Interview by Lisa Cadamuro – NID Platform staff
Natalia Alvarez is the director of Teatros del Canal and Centro Danza Canal in Madrid. She studied History of Art, and coordinated a number of dance projects in museums and exhibition venues. She is one of the International commissioners of Nid Platform.
You have been appointed as a commissioner for NID Platform 2017. Had you heard about this project before? What are its strengths, in your opinion?
Yes I attended a couple of years ago because I was the coordinator of round table about dance and museums. It’s very important for a country to have a dance exhibition platform, in order to make its artists more visible. It’s the best way to get programmers from other countries to know what is happening. Besides, I think that round tables, the multiple spaces, as well as its celebration in different places of the country are the main strengths of the organization.
Do you believe that nowadays there is a new creativity in Italian dance?
Yes of course, there is now a creativity moment in Italy, it has choreographers presenting pieces in the Biennal of Lyon, which is one of the most important platforms for dance in the world.
But there is certainly a necessity of more institutional support for this new creativity to develop.
What are your expectations from the companies and shows which will apply to NID Platform 2017?
My expectations are to attend and see the new landscape of contemporary dance in Italy, new productions from artists, and discover new choreographers and follow the work of others. I’m particularly interested in seeing how the social and cultural context in which the artists develop their work affects the results of their creation processes.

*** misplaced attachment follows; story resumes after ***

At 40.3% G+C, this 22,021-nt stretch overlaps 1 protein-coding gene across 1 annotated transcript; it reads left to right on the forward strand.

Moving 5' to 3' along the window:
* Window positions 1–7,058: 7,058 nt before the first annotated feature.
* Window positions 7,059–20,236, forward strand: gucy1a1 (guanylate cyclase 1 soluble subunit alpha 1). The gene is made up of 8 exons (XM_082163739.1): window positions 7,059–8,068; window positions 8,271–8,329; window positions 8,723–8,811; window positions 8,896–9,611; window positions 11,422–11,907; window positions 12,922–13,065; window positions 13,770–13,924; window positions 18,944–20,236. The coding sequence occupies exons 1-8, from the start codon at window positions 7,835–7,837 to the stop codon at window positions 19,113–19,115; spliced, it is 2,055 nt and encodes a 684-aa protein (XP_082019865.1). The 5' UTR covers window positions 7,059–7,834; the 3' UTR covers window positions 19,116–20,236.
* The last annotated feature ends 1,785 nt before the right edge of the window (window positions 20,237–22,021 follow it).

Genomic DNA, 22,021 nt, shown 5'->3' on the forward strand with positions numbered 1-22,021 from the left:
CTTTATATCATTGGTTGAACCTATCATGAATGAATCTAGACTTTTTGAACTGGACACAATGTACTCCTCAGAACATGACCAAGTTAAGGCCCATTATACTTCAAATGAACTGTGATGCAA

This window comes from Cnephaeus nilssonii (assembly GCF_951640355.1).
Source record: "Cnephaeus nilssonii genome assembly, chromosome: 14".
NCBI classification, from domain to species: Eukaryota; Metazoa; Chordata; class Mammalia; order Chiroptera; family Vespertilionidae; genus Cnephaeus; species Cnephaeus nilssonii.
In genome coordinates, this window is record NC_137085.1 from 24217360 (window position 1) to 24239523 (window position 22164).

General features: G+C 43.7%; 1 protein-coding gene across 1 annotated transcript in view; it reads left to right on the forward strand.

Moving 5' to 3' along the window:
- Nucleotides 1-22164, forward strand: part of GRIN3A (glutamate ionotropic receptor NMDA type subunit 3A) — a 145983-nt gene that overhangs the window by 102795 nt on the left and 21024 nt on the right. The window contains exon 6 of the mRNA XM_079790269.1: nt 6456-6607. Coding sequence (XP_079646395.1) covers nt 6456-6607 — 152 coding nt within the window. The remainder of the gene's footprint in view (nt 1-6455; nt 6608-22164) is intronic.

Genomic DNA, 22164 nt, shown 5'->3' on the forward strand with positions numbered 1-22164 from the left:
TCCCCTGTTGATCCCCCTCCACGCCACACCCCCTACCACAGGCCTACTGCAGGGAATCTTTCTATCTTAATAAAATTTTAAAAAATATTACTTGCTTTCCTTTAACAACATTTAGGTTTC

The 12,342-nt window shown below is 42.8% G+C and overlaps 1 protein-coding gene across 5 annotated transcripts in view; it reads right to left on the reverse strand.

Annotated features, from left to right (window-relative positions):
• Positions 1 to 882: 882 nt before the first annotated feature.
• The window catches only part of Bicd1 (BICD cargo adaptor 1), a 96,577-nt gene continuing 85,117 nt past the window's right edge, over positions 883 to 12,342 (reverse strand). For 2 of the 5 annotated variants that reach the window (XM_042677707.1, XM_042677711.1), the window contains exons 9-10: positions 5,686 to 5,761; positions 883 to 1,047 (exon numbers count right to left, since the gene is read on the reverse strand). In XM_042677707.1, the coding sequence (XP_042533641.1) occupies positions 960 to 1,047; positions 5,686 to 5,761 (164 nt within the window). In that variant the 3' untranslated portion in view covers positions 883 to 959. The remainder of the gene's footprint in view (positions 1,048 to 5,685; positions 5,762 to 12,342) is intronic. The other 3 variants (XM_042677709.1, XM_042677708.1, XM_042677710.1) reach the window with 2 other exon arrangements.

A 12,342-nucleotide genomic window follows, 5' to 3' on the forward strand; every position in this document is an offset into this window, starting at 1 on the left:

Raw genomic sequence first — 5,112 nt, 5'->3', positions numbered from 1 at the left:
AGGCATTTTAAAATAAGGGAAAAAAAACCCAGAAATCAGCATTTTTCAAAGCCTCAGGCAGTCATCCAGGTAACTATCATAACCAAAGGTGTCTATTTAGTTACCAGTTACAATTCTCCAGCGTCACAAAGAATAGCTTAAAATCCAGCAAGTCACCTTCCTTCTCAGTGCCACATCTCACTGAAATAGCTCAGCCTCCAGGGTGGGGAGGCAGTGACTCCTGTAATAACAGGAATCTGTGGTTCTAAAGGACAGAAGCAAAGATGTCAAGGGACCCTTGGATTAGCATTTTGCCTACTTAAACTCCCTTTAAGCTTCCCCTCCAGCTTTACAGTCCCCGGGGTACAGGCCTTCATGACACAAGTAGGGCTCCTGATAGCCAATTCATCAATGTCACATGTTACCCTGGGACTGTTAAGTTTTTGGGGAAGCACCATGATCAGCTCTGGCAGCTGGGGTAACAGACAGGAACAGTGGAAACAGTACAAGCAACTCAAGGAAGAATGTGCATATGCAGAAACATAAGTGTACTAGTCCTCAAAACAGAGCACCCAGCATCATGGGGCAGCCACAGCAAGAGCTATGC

What are the problems that the Italian dance sector is currently facing, and what would you suggest in order to overcome these obstacles?
There is a problem of public funding because of the crisis and cuts to public expenditure, affecting the ability of national and international theaters and festivals to hire dance artists. Dance is a specially vulnerable part of the business, as the audience is less consolidated and it depends on the public support more tan theater or music, for instance. Some measures I would suggest are encouraging local programmers to include dance in their ordinary seasons, fostering communication campaigns to widen
the audience, and collaborating with educational institutions (schools and universities) in order to increase the sensibility towards dance among the new generations and potential new audiences.
Furthermore, I think there is a lack of overall systematisation. While there are interesting organisations working regionally, there is not much clarity about who does what and not enough collaboration among them – thus a sense of a lack of sustainable infrastructure that can help artists in their long-term development. Also, there seems to be not much space for programming contemporary dance in the national theatres in Italy. Hence, a lack of knowledge and visibility for contemporary dance among the larger audience.
What sort of advice would you give to a young Italian choreographer/dancer?
The same advice that I would give to any choreographer: build your own network (a network made of different people that can help critically engage and support your work on multiple levels: professionals, artists from your discipline and other disciplines, dramaturges, your public, etc) and connect/be aware to/of what’s outside your own country.